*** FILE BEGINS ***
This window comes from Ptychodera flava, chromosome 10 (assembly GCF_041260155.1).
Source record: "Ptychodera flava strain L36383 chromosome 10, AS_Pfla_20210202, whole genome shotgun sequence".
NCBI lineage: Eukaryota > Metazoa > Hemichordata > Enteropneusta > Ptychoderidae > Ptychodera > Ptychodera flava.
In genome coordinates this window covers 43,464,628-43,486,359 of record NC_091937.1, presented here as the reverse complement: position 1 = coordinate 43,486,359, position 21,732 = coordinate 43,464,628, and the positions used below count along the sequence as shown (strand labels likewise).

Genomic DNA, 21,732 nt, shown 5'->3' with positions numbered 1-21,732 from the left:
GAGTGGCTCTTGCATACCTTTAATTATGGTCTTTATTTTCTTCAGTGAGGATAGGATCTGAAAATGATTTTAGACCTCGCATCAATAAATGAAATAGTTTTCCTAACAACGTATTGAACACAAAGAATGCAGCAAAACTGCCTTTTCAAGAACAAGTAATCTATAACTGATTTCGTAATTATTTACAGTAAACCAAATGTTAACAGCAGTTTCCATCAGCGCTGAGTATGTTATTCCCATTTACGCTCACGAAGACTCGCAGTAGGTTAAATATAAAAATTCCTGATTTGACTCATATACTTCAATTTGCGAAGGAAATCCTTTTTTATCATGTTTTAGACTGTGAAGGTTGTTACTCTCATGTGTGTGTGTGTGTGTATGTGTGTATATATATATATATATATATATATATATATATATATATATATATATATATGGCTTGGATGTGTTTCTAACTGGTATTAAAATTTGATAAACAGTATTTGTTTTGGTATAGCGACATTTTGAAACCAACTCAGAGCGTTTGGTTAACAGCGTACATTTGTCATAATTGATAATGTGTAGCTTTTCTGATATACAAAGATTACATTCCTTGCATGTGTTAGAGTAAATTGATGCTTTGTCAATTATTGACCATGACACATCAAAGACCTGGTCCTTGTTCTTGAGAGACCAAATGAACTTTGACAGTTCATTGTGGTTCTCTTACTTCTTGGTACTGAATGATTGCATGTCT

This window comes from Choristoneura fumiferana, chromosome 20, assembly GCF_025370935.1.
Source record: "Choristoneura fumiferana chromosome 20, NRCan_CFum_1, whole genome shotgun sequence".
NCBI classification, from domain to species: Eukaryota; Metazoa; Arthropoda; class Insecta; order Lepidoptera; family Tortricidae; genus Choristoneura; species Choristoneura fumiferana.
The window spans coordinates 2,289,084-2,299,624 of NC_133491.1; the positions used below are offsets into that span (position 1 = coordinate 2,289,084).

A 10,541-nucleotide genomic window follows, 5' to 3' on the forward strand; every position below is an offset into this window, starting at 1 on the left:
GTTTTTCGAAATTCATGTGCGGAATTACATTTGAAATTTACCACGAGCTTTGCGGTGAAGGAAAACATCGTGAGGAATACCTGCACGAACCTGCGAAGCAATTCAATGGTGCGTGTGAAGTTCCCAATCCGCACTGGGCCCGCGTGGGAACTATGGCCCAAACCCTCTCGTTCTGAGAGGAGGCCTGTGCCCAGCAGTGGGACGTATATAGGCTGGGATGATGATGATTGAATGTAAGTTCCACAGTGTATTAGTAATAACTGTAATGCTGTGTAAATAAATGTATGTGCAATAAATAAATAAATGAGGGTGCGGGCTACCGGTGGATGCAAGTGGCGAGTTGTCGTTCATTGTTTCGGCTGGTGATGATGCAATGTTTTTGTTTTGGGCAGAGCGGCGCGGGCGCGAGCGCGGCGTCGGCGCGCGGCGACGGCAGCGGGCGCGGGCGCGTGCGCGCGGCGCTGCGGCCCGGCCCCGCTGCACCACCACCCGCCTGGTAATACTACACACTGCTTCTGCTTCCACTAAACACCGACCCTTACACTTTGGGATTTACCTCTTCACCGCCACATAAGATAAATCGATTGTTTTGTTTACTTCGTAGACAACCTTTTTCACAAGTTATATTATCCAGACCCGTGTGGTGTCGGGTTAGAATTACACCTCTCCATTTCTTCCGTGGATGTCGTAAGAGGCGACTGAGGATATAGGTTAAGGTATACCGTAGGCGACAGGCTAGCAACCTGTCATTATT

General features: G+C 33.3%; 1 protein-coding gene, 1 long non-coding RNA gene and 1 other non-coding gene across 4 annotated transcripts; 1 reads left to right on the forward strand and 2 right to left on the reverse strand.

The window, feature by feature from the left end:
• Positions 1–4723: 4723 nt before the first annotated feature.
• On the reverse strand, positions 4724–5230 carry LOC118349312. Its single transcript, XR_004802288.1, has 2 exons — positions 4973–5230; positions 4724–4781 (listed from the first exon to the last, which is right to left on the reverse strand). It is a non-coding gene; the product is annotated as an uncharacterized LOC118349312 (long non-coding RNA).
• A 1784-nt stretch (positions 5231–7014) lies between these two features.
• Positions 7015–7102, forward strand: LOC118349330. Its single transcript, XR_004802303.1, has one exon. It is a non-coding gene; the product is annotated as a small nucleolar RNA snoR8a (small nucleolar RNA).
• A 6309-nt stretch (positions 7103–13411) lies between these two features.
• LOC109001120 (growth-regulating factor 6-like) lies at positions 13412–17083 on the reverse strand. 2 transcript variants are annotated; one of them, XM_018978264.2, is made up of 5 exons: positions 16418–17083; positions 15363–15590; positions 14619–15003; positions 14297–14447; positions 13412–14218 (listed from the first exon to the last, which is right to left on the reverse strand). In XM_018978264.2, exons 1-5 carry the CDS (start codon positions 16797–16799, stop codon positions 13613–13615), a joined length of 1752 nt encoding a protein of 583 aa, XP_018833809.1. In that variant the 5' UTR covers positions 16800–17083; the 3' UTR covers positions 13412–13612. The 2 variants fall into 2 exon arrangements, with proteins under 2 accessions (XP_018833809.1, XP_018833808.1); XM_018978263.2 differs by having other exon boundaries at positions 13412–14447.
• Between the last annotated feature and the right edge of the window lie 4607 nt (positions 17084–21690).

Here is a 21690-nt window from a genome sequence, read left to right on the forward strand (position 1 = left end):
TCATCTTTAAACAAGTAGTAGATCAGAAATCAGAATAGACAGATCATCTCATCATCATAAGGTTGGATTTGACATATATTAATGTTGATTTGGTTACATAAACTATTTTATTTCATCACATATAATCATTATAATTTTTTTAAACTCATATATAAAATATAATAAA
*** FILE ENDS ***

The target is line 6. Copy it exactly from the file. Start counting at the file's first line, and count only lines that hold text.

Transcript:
GAGTGGCTCTTGCATACCTTTAATTATGGTCTTTATTTTCTTCAGTGAGGATAGGATCTGAAAATGATTTTAGACCTCGCATCAATAAATGAAATAGTTTTCCTAACAACGTATTGAACACAAAGAATGCAGCAAAACTGCCTTTTCAAGAACAAGTAATCTATAACTGATTTCGTAATTATTTACAGTAAACCAAATGTTAACAGCAGTTTCCATCAGCGCTGAGTATGTTATTCCCATTTACGCTCACGAAGACTCGCAGTAGGTTAAATATAAAAATTCCTGATTTGACTCATATACTTCAATTTGCGAAGGAAATCCTTTTTTATCATGTTTTAGACTGTGAAGGTTGTTACTCTCATGTGTGTGTGTGTGTGTATGTGTGTATATATATATATATATATATATATATATATATATATATATATATATATATGGCTTGGATGTGTTTCTAACTGGTATTAAAATTTGATAAACAGTATTTGTTTTGGTATAGCGACATTTTGAAACCAACTCAGAGCGTTTGGTTAACAGCGTACATTTGTCATAATTGATAATGTGTAGCTTTTCTGATATACAAAGATTACATTCCTTGCATGTGTTAGAGTAAATTGATGCTTTGTCAATTATTGACCATGACACATCAAAGACCTGGTCCTTGTTCTTGAGAGACCAAATGAACTTTGACAGTTCATTGTGGTTCTCTTACTTCTTGGTACTGAATGATTGCATGTCT